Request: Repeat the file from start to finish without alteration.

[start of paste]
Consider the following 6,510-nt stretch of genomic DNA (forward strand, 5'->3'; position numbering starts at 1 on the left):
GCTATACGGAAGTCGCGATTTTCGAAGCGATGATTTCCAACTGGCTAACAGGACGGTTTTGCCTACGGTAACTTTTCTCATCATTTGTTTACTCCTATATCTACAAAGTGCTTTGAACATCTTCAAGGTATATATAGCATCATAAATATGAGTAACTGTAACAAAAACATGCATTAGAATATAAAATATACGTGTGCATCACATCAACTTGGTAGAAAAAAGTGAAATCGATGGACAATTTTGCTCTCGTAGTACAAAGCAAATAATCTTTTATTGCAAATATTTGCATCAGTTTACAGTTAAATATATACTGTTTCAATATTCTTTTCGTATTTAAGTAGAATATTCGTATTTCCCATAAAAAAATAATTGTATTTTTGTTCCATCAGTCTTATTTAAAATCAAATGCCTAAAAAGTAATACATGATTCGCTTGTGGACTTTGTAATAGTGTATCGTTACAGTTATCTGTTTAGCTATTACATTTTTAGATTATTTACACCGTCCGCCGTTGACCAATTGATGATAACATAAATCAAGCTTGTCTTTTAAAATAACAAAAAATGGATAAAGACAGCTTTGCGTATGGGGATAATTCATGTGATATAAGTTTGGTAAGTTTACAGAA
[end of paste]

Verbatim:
Consider the following 6,510-nt stretch of genomic DNA (forward strand, 5'->3'; position numbering starts at 1 on the left):
GCTATACGGAAGTCGCGATTTTCGAAGCGATGATTTCCAACTGGCTAACAGGACGGTTTTGCCTACGGTAACTTTTCTCATCATTTGTTTACTCCTATATCTACAAAGTGCTTTGAACATCTTCAAGGTATATATAGCATCATAAATATGAGTAACTGTAACAAAAACATGCATTAGAATATAAAATATACGTGTGCATCACATCAACTTGGTAGAAAAAAGTGAAATCGATGGACAATTTTGCTCTCGTAGTACAAAGCAAATAATCTTTTATTGCAAATATTTGCATCAGTTTACAGTTAAATATATACTGTTTCAATATTCTTTTCGTATTTAAGTAGAATATTCGTATTTCCCATAAAAAAATAATTGTATTTTTGTTCCATCAGTCTTATTTAAAATCAAATGCCTAAAAAGTAATACATGATTCGCTTGTGGACTTTGTAATAGTGTATCGTTACAGTTATCTGTTTAGCTATTACATTTTTAGATTATTTACACCGTCCGCCGTTGACCAATTGATGATAACATAAATCAAGCTTGTCTTTTAAAATAACAAAAAATGGATAAAGACAGCTTTGCGTATGGGGATAATTCATGTGATATAAGTTTGGTAAGTTTACAGAA